As I was reflecting and preparing to teach a class recently, I thought the 3 most important questions in the world must be:
- Who do people say I am? (Jesus)
- What is truth? (Pilate to Jesus)
- And what is love?
In our quest to enjoy what’s real in life (truth/reality), we should know that the meaning of words, language, images, and thought itself is being altered. It will open the door to deception and corruption in our lives.
Let’s not be confused and shallow about what love is …
Valentine … no greater love
Valentine was a priest in the third century who defied the edict of the Roman emperor Claudius II and paid for it with his life.
Claudius believed that unmarried soldiers fought better because they were not concerned about their wives and families. So he banned marriage for young people.
Realizing the injustice of the edict, Valentine continued to marry young couples in secret. He was caught and sentenced to death in 269 A.D. by beating, stoning, and finally beheading.
And I ask him that with both feet planted firmly on love, you’ll be able to take in with all followers of Jesus the extravagant dimensions of Christ’s love. Reach out and experience the breadth! Test its length! Plumb the depths! Rise to the heights! Live full lives full in the fullness of God (Eph. 3:17-19 MSG).
Valentine was later commemorated as a saint. February 14 has been the date to remember him in history.
After commanding us to love one another as he loved us, Jesus said there is no greater love than to lay down our lives for our friends (see John 15:12-13).
Valentine was certainly an example of this. His love for God motivated him to love others … for God is love (1 John 4:8).
C’mon, Baby, I love you. Forever.
In English we say “I love steak,” “I love my pet,” “I love my wife or husband,” and “I love God.”
And we say, “Let’s make love.” We hear a song something like this …
“Girl, I saw you for the first time just 2 hours ago … I’ve been gazin’ your way all night … c’mon let’s get outta here … … let me show you around this town … and then, maybe (oh, it’s gotta be, baby) we’ll have a long, long night and you can show me around. It will be transcendent, baby. Cause I love you. It’s forever.”
No, songwriter, I’m sorry, you love yourself. You’re infatuated in a moment in time — probably more infatuated with yourself than anything. What’s it like to think with your glands?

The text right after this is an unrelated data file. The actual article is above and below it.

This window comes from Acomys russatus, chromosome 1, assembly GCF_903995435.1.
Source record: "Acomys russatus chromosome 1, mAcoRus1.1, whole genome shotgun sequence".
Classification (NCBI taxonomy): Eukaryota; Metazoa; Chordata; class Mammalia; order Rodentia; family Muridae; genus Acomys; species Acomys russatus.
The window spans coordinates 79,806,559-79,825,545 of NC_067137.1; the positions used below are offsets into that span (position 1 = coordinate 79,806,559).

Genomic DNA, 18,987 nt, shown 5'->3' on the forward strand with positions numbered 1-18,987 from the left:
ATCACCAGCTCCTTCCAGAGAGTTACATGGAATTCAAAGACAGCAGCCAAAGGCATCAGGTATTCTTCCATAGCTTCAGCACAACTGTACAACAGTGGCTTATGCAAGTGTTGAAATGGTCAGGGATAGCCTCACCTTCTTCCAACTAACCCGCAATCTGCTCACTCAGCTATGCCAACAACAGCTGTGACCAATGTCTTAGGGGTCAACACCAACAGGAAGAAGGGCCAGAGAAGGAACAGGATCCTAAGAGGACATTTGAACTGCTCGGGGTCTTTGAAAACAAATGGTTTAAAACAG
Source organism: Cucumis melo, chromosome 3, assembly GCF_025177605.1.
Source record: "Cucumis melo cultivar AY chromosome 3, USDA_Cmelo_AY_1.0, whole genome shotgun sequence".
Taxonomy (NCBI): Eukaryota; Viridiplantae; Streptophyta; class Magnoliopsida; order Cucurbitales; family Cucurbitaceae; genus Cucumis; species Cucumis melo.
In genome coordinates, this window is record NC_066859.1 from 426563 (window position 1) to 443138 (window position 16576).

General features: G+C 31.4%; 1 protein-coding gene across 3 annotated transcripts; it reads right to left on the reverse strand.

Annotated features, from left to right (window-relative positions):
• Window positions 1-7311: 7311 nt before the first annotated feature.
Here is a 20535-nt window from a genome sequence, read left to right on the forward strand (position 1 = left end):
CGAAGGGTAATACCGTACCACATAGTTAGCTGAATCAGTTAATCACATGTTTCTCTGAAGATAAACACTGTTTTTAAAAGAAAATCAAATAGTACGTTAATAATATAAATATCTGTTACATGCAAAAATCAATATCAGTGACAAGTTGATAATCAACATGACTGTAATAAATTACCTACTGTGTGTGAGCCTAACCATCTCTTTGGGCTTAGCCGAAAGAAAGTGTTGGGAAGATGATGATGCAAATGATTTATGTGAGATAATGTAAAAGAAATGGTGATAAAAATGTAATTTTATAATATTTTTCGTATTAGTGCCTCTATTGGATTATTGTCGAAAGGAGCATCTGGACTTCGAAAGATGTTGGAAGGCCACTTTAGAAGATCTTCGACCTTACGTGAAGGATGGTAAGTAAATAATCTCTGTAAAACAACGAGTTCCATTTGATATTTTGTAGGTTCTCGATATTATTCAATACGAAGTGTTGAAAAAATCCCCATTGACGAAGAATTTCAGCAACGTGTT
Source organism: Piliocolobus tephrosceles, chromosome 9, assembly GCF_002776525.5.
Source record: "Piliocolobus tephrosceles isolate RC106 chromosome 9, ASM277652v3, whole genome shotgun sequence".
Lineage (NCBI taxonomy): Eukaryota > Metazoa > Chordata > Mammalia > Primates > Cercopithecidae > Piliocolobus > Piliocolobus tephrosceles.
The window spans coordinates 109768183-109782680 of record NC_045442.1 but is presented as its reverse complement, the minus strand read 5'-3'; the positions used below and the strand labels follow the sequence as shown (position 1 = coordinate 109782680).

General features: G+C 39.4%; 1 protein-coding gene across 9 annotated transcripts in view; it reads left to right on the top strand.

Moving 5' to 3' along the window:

You see what I mean? There is so much confusion about love.
A commitment for the highest good of another
Let’s not be deceived — the highest expression of romantic and sexual love is within marriage. God designed it. And the truth is that it’s a reflection of the powerful, sacred romance between Christ and His bride, the Church.
The highest-grade of love is self-denial, even to the point of death, in the interests of another. This is the God-kind of love.
“God so loved the world, that He gave His only begotten Son …” (John 3:16). Jesus denied Himself for our ultimate good.
Love is patient, love is kind. It is not jealous, [love] is not pompous, it is not inflated, it is not rude, it does not seek its own interests, it is not quick-tempered, it does not brood over injury, it does not rejoice over wrongdoing but rejoices with the truth. It bears all things, believes all things, hopes all things, endures all things. Love never fails …
This significant passage shows us what love does and does not do. The Greek language in 1 Corinthians 13:4-7 (NABRE) contains 15 verbs! Love actively pursues the highest interests and well-being of another. Is this not how God loved us by giving us His Son?
Love is the Christ ethic. It is action with the higher good in mind — the higher good of others and our own higher good.
See Hebrews 12:2.
So what is your perspective? Do you think our culture is confused about love? How would authentic love transform our lives and society?